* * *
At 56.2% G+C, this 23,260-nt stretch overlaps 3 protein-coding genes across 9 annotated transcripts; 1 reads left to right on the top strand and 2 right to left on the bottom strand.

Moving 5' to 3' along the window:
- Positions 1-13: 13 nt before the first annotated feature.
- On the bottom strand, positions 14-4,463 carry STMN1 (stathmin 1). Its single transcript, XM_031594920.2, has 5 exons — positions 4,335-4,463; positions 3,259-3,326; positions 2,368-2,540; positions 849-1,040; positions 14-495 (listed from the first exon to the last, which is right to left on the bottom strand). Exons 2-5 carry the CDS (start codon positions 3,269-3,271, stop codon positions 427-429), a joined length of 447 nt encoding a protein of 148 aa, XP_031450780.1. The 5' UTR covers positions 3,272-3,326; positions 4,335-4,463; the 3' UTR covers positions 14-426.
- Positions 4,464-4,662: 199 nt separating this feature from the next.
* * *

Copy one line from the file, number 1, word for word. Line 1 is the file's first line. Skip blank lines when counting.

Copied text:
At 56.2% G+C, this 23,260-nt stretch overlaps 3 protein-coding genes across 9 annotated transcripts; 1 reads left to right on the top strand and 2 right to left on the bottom strand.